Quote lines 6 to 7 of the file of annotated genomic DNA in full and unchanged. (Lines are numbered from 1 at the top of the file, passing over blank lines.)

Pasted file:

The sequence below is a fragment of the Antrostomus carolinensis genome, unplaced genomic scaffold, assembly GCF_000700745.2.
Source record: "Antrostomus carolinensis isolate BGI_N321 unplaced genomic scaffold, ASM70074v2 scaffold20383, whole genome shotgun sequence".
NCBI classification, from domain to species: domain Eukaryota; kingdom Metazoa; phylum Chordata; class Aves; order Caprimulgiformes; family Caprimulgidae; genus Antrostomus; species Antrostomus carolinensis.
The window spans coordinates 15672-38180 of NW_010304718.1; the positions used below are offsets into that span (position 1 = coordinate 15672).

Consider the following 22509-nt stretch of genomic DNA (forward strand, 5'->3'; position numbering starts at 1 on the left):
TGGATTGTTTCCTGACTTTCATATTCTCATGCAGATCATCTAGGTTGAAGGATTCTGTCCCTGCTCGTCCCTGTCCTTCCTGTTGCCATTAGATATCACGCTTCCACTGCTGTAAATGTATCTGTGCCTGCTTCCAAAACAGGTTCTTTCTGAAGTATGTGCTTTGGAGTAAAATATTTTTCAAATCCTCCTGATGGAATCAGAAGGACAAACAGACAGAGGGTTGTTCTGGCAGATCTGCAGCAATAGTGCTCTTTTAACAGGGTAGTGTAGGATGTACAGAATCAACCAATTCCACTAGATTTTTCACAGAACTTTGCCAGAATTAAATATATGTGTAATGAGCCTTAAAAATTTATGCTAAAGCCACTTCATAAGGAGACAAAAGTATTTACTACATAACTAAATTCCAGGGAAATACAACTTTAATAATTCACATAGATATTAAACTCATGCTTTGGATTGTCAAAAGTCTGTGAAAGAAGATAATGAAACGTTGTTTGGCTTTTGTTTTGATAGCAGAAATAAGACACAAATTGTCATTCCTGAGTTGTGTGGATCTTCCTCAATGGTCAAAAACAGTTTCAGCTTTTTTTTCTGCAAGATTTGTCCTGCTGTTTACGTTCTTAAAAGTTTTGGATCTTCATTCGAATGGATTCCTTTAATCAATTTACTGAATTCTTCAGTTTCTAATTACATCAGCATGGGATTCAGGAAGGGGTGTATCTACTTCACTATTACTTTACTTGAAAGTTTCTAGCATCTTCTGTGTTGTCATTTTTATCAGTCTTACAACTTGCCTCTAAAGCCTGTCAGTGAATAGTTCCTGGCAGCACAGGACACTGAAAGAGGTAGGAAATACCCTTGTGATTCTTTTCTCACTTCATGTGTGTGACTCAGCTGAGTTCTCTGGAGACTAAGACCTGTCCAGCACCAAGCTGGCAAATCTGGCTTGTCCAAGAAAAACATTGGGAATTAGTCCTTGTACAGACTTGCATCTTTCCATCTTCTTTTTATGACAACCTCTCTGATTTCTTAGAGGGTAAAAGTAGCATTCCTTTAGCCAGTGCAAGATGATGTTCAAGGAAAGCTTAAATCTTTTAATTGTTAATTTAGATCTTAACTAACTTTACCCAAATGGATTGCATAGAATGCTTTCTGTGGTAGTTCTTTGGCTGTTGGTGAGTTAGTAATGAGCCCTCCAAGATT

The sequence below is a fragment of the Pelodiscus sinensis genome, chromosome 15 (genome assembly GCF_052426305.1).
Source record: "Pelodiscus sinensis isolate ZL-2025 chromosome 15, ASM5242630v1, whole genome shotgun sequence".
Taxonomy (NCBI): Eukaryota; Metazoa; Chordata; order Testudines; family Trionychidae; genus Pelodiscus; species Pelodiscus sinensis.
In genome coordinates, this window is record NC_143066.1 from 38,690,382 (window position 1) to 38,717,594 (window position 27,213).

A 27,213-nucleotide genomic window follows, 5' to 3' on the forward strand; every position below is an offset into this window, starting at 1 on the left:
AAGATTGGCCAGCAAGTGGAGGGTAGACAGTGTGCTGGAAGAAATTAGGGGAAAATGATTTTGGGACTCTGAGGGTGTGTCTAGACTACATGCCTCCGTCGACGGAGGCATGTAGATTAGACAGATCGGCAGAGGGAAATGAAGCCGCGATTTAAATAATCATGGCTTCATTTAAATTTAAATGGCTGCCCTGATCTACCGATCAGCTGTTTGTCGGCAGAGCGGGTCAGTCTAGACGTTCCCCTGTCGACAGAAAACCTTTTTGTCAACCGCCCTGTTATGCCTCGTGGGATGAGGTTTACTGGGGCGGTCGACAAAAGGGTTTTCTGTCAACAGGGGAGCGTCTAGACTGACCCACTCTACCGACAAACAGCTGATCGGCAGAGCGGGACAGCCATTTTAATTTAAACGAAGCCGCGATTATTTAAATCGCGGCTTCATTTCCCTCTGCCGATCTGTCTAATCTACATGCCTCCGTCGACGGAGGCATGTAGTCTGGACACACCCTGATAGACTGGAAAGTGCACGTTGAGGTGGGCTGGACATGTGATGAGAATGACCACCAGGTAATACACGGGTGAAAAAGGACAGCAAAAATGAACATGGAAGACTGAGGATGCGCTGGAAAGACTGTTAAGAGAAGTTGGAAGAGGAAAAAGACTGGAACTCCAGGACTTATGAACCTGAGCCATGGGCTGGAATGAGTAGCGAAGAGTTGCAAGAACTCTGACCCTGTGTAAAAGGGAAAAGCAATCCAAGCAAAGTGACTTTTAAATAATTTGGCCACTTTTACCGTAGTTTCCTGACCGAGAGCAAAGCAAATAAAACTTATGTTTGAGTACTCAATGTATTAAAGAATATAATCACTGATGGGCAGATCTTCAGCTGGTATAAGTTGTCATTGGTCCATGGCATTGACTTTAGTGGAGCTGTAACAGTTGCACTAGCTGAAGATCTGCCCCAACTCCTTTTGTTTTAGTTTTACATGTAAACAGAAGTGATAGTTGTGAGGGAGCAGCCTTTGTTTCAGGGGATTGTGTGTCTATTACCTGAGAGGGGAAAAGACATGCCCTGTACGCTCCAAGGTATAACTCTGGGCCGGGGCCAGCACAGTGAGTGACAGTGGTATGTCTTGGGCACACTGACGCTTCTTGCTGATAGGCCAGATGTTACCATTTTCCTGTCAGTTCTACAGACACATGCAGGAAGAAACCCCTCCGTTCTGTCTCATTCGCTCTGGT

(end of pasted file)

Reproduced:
TGGATTGTTTCCTGACTTTCATATTCTCATGCAGATCATCTAGGTTGAAGGATTCTGTCCCTGCTCGTCCCTGTCCTTCCTGTTGCCATTAGATATCACGCTTCCACTGCTGTAAATGTATCTGTGCCTGCTTCCAAAACAGGTTCTTTCTGAAGTATGTGCTTTGGAGTAAAATATTTTTCAAATCCTCCTGATGGAATCAGAAGGACAAACAGACAGAGGGTTGTTCTGGCAGATCTGCAGCAATAGTGCTCTTTTAACAGGGTAGTGTAGGATGTACAGAATCAACCAATTCCACTAGATTTTTCACAGAACTTTGCCAGAATTAAATATATGTGTAATGAGCCTTAAAAATTTATGCTAAAGCCACTTCATAAGGAGACAAAAGTATTTACTACATAACTAAATTCCAGGGAAATACAACTTTAATAATTCACATAGATATTAAACTCATGCTTTGGATTGTCAAAAGTCTGTGAAAGAAGATAATGAAACGTTGTTTGGCTTTTGTTTTGATAGCAGAAATAAGACACAAATTGTCATTCCTGAGTTGTGTGGATCTTCCTCAATGGTCAAAAACAGTTTCAGCTTTTTTTTCTGCAAGATTTGTCCTGCTGTTTACGTTCTTAAAAGTTTTGGATCTTCATTCGAATGGATTCCTTTAATCAATTTACTGAATTCTTCAGTTTCTAATTACATCAGCATGGGATTCAGGAAGGGGTGTATCTACTTCACTATTACTTTACTTGAAAGTTTCTAGCATCTTCTGTGTTGTCATTTTTATCAGTCTTACAACTTGCCTCTAAAGCCTGTCAGTGAATAGTTCCTGGCAGCACAGGACACTGAAAGAGGTAGGAAATACCCTTGTGATTCTTTTCTCACTTCATGTGTGTGACTCAGCTGAGTTCTCTGGAGACTAAGACCTGTCCAGCACCAAGCTGGCAAATCTGGCTTGTCCAAGAAAAACATTGGGAATTAGTCCTTGTACAGACTTGCATCTTTCCATCTTCTTTTTATGACAACCTCTCTGATTTCTTAGAGGGTAAAAGTAGCATTCCTTTAGCCAGTGCAAGATGATGTTCAAGGAAAGCTTAAATCTTTTAATTGTTAATTTAGATCTTAACTAACTTTACCCAAATGGATTGCATAGAATGCTTTCTGTGGTAGTTCTTTGGCTGTTGGTGAGTTAGTAATGAGCCCTCCAAGATT

The sequence below is a fragment of the Pelodiscus sinensis genome, chromosome 15 (genome assembly GCF_052426305.1).